The clear, icy waters of Barton Springs make Austin a special place, but the spring waters flowing start the journey from miles away.
Even though most of the recharge zone is far from town, the city has spent millions to protect it. One of those zones is a 606-acre tract in Hays County off RM 967. Now, part of that area is slated for a 1,000 home subdivision and wastewater treatment facility.
"The recharge zone is where the water gets into the Edwards Aquifer. It's where the aquifer is exposed at the land surface," David Johns with the Watershed Protection Department said. "Most concerning to us was going to have irrigation of treated wastewater over the recharge zone."
That treated sewage would flow right into the underground water supply.
"Water in this area can reach Barton Springs in a matter of days,” Johns said. “We knew that any sort of pollutants that might enter the aquifer as this piece of property was developed would show up on Barton Springs."
With city leaders fighting the project, developers have now agreed to scrap their plans and sell the property at a price of just over $18 million.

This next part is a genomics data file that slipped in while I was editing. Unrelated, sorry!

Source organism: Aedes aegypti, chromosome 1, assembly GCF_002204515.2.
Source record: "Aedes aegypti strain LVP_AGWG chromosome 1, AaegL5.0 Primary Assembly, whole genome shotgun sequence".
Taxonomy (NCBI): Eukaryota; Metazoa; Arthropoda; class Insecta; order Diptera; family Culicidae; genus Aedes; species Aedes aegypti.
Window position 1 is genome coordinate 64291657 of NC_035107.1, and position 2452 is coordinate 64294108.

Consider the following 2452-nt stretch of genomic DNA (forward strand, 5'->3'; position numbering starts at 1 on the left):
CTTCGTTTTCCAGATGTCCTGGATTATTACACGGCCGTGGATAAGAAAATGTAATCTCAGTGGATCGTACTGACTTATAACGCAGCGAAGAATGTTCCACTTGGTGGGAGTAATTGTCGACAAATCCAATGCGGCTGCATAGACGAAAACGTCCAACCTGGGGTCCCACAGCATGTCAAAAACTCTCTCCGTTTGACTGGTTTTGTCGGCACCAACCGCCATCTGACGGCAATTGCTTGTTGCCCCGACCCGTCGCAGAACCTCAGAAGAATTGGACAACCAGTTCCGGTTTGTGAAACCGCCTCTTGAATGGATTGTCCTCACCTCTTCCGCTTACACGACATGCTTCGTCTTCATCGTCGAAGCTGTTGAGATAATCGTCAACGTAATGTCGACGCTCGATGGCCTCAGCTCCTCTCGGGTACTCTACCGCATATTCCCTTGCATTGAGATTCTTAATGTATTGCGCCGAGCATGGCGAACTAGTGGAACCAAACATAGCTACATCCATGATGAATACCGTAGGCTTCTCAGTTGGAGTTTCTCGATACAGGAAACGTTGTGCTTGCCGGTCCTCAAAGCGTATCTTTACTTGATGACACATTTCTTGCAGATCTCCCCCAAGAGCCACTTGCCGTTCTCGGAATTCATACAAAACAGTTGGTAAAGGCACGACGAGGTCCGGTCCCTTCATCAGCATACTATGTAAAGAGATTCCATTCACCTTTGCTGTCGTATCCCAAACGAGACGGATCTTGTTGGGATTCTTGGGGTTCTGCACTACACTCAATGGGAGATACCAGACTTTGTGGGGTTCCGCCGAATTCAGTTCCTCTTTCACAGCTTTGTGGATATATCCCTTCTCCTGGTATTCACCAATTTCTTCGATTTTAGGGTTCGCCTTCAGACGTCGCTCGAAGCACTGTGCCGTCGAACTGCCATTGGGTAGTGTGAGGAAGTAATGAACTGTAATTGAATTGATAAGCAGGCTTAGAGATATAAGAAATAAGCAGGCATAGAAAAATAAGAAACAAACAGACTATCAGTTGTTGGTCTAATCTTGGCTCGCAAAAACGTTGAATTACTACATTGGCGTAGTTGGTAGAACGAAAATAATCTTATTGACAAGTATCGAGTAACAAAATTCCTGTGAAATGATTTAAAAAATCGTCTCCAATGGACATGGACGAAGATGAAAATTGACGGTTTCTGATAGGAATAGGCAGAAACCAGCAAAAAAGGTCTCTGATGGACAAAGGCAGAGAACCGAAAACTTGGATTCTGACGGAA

"It's not just a raw piece of land out in the country somewhere,” Austin Mayor Lee Leffingwell said. “It's a piece of land that's had things in place to make it develop-able land which makes it more valuable."
The money comes from bonds that voters approved last year.
"With this acquisition--this 600 acres or so--we will have protected nearly 30,000 acres of land in the Barton Springs zone," Johns said. "In a hundred years---people are going to wish 'Why didn't we do more of it?'"
The City of Austin already owns nearly 30,000 acres in the recharge zone, which amounts to about 30 percent of the area that is now protected from development.